Old buildings in UAQ set to get a facelift

UMM AL QUWAIN — The authorities in Umm Al Quwain are mulling over demolishing the deserted and dilapidated buildings in the old city and constructing new buildings.

By Mohsen Rashid (Our staff reporter)

Published: Sat 29 Mar 2008, 9:34 PM

Last updated: Sun 5 Apr 2015, 6:51 PM

Several of the traditional houses which have been deserted by original landlords are now occupied by low-income expatriates.

This reporter visited a number of such houses and other landmarks, including the Kuwait Hospital, the first hospital in the emirate, as well as an abandoned cinema hall.

The municipality is carrying out studies about demolishing all deserted and dilapidated buildings in the old Umm Al Quwain city, Shaikh Ahmed bin Ahmed bin Khalid Al Mualla, Head of the Department of Planning and Survey of the UAQ government, said.

New buildings and facilities would be built in place of old ones keeping in line with the construction boom the emirate is witnessing, he said.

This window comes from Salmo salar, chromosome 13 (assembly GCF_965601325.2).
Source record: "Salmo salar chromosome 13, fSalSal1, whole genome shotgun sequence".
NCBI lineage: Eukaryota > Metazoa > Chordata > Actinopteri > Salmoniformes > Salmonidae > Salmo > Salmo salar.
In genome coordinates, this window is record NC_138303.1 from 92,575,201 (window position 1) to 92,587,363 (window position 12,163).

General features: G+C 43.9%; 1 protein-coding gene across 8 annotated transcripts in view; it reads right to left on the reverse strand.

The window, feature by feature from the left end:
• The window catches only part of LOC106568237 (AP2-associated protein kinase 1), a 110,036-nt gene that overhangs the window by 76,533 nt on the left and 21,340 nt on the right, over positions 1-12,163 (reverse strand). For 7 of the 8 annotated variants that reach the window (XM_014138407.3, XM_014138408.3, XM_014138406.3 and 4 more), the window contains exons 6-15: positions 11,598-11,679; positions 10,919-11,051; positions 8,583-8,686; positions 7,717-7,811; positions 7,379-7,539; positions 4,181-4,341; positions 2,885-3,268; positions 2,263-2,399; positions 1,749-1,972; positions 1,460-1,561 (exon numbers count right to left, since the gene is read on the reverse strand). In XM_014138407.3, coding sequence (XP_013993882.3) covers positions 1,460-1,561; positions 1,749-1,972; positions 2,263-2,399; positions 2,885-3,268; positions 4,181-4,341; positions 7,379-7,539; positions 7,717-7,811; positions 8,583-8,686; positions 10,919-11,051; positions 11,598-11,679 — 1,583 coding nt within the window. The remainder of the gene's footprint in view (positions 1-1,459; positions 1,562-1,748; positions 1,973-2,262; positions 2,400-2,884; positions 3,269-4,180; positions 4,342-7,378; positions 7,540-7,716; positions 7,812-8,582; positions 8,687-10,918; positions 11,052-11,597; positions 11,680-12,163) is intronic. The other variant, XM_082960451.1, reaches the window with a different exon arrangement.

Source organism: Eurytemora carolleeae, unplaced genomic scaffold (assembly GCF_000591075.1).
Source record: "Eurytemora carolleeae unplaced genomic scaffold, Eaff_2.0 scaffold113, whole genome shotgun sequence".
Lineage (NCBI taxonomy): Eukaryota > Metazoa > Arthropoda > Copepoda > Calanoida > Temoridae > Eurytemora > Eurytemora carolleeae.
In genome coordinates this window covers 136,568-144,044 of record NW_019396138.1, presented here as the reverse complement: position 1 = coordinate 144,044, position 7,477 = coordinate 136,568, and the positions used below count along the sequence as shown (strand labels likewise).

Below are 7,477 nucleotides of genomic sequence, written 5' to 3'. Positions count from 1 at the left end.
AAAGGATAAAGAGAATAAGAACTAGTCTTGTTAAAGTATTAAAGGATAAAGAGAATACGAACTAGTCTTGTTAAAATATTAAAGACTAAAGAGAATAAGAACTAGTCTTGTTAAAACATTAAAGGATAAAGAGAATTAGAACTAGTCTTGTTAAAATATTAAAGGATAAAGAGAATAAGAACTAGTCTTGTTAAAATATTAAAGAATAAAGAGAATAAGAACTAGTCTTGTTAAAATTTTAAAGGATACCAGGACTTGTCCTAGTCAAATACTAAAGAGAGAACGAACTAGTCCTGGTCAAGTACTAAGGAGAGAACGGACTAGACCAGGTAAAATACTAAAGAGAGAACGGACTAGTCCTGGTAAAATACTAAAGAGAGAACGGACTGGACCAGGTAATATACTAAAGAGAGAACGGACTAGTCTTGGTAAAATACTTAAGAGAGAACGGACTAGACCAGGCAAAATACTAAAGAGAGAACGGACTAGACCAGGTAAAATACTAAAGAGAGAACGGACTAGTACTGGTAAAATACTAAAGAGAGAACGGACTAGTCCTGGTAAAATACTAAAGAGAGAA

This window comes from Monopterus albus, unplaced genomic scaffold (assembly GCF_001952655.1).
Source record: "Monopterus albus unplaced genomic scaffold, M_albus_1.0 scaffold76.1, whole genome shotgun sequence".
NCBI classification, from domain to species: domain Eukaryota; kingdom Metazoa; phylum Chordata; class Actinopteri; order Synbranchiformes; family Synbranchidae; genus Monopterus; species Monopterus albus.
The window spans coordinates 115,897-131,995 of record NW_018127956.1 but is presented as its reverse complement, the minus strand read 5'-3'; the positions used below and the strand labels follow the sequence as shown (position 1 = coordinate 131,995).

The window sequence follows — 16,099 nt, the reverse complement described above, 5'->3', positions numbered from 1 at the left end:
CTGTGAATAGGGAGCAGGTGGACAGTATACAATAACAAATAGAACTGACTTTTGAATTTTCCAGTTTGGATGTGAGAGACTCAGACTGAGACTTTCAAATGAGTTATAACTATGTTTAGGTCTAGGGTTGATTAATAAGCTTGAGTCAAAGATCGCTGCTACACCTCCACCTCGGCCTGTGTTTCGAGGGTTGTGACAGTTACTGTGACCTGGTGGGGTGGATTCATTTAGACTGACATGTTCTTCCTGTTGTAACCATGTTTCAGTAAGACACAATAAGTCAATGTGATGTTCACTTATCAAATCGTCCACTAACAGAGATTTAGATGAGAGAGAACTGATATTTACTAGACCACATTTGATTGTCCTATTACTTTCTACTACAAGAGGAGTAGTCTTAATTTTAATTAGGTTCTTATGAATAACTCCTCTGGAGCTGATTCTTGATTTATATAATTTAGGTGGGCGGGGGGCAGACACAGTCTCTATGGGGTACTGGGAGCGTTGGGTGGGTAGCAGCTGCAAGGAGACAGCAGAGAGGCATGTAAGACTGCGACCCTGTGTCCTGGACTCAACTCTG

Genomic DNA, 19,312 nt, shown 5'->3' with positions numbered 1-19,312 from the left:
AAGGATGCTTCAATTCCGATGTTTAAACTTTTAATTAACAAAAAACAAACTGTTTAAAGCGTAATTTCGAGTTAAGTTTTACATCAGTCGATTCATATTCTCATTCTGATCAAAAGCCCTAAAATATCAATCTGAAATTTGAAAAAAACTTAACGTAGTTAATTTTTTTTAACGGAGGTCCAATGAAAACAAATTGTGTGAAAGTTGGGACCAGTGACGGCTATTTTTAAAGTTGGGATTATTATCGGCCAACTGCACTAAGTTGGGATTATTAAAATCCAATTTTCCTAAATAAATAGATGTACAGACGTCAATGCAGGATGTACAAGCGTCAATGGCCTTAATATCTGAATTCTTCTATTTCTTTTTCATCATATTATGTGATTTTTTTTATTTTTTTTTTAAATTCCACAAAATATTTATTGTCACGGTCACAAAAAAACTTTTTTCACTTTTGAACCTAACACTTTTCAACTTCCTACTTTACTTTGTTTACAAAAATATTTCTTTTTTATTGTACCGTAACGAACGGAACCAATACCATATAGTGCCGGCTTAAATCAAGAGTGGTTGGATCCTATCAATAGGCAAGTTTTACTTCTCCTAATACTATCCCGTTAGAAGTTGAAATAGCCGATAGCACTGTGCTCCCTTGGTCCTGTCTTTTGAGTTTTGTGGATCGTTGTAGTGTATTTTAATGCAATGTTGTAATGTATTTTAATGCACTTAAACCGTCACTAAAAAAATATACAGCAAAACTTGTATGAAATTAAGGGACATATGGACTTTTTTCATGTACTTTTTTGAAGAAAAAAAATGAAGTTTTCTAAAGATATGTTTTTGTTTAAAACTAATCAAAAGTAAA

The new projects are designed to upgrade the standard of living of both nationals and expatriates in the emirate, Al Mualla said.

New projects

Most of these old buildings that would be replaced are near the beach. Once the new projects are completed, the beach side has the potential to become a tourist spot, attracting people from inside and outside the emirate, he said. Among the new projects are a cultural centre, a beach park and new premises of the Department of Economy.

Official sources said that Dh60 million has been allocated for building the new cultural centre, Dh8 million for the beach park and Dh70 million for new premises of the Department of Economy. Work on these three will be completed by October.

Dr Mousabbah Rashid Humaid, Director of the Umm Al Quwain Municipality, said many areas where traditional houses exist have become unsuitable for living such as Shabiat Al Jawazat.

He attributed this to an error made in the land survey as these are low-lying areas where water-logging is a huge problem during rain.

There are some other houses which are abandoned. Wild grass and plants grow in their yards, he said. They have become breeding grounds for insects, rats and reptiles, posing a threat to public health. The demolition plan is also because of this factor, he added.

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